Kentucky (caucus): 46 R
Louisiana (primary): 46 R / 59 D (Clinton +47 as of Mar 3rd)
Maine (caucus): 40 R
Nebraska (caucus): 30 D

On Sunday, March 6th:

Maine (caucus): 30 D
Puerto Rico (primary): 23 R

On Tuesday, March 8th:

Hawaii (caucus): 19 R
Idaho (primary): 32 R
Michigan (primary): 59 R / 147 D (Clinton +28 as of Mar 3rd)
Mississippi (primary): 40 R / 41 D (Clinton +54 as of Mar 2nd)

By the time Wednesday rolls around, a whopping 1,344 Democratic delegates (not including superdelegates) and 1,008 Republican delegates will have been won. Furthermore, just a week after that, another 792 Democratic delegates and 367 Republican delegates are up for grabs. When any Republican candidate hits 1,237 delegates, they will have secured the nomination; however, Donald Trump is the closest with only 319, so we still have a long way to go. By contrast, Hillary Clinton (if you include superdelegates) is only 1,331 delegates shy of the nomination, which means a clean sweep would bring her to within two or threes wins of total victory; however, even with impressive polling figures Louisiana, Michigan, and Mississippi, proportional distribution will ensure that we still have a long way to go for the Democrats, as well. We fully expect both parties to come down to the wire in June.

Super Tuesday 2016
Posted on Feb 29, 2016   •   237 views

Super Tuesday is upon us!

For those unaware, Super Tuesday is the name affectionately given to a specific Tuesday, always in February or March, when more delegates are available to be won by candidates in both the Democratic and Republican campaigns than any other day of the year. In 2016, which has become known as the SEC Primary due to the number of participating states that also house a college with athletics in the Southern Conference, 865 delegates from the Democratic pool are up for grabs, including 252 from Texas, and 595 delegrates are up for grabs from the Republican pool in 11 states. It is going to be a very interested and critical junction in the 2016 Presidential race, and we will certainly be watching!

Find your polling location and plan your Tuesday!

The states participating in Super Tuesday 2016, along with corresponding delegates:

Alabama: 53 D / 50 R
Alaska: 32 D / 28 R
Arkansas: 66 D / 40 R
Georgia: 102 D / 76 R
Massachusetts: 91 D / 42 R
Minnesota: 77 D / 38 R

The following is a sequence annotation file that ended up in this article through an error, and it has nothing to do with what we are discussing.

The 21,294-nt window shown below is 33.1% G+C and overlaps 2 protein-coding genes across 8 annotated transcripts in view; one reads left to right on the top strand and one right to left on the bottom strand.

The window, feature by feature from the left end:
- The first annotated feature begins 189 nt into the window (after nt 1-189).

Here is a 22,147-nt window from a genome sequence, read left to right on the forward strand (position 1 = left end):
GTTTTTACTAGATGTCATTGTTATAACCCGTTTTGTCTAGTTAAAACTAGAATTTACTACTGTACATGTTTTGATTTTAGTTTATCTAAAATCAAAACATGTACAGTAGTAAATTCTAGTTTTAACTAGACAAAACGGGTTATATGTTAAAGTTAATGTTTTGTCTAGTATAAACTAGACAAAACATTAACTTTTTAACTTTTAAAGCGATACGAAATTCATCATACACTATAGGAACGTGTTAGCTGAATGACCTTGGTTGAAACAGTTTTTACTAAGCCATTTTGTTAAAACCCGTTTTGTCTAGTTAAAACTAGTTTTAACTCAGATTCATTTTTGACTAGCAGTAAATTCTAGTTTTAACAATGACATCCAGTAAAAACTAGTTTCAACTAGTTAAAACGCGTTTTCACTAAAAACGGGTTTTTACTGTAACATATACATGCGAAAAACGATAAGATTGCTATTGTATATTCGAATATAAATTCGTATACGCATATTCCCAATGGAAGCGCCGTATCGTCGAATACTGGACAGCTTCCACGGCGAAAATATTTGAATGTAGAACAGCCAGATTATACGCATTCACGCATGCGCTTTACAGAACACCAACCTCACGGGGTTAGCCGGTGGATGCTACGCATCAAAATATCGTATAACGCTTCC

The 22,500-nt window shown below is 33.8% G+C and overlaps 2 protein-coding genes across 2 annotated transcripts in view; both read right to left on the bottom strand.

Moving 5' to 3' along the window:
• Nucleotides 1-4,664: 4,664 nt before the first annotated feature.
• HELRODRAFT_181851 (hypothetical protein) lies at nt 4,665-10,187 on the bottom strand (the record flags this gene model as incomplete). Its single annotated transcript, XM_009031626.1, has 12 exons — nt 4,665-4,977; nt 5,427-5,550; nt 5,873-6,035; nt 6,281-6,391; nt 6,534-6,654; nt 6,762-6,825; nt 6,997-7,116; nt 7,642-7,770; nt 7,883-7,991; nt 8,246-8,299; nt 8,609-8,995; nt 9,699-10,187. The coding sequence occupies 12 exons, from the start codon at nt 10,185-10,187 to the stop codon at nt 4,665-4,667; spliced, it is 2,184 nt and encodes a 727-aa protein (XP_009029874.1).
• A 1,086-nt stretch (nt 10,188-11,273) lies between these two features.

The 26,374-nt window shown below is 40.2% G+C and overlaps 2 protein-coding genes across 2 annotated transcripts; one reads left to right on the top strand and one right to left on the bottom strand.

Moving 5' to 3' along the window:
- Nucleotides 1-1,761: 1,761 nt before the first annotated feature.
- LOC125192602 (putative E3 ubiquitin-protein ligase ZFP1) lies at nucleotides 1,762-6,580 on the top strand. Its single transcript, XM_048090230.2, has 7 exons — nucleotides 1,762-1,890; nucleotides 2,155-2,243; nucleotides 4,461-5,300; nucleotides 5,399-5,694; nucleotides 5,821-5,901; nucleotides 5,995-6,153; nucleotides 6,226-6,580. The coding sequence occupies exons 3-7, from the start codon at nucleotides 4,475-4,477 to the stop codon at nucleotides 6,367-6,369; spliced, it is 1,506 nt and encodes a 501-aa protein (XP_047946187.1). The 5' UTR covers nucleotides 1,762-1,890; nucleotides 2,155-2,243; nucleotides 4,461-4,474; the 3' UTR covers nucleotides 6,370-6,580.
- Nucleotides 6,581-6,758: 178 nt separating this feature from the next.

Oklahoma: 38 D / 43 R
Tennessee: 67 D / 58 R
Texas: 222 D / 155 R
Vermont: 16 D / 16 R
Virginia: 95 D / 49 R

To cast a non-primary vote for your preferred candidate:

Hillary Clinton
Bernie Sanders
Donald Trump
Ted Cruz
Marco Rubio

Apple and the FBI
Posted on Feb 19, 2016   •   282 views

It has become one of the great heavyweight fights in American politics: the battle over encryption!

In one corner of the ring, we find technology heavyweights: Apple, Google, Facebook. We also find many technology and privacy advocates, who say loudly and often that removing or breaking encryption for the purposes of investigating or stopping terrorism is a significant government over-reach and dangerous for the common citizen.

In the other corner of the ring, we find many branches of the US government: NSA, CIA, FBI. We also find many leaders from those governmental organizations, who are saying loudly and often that encryption prevents the swift and necessary investigation and interruption of international terrorism and must be circumvented.

This fight has taken center-stage in recent days, as Apple CEO, Tim Cook, released a web-based plea to customers and citizens on February 16, 2016. An excerpt from that plea:

We have great respect for the professionals at the FBI, and we believe their intentions are good. Up to this point, we have done everything that is both within our power and within the law to help them. But now the U.S. government has asked us for something we simply do not have, and something we consider too dangerous to create. They have asked us to build a backdoor to the iPhone.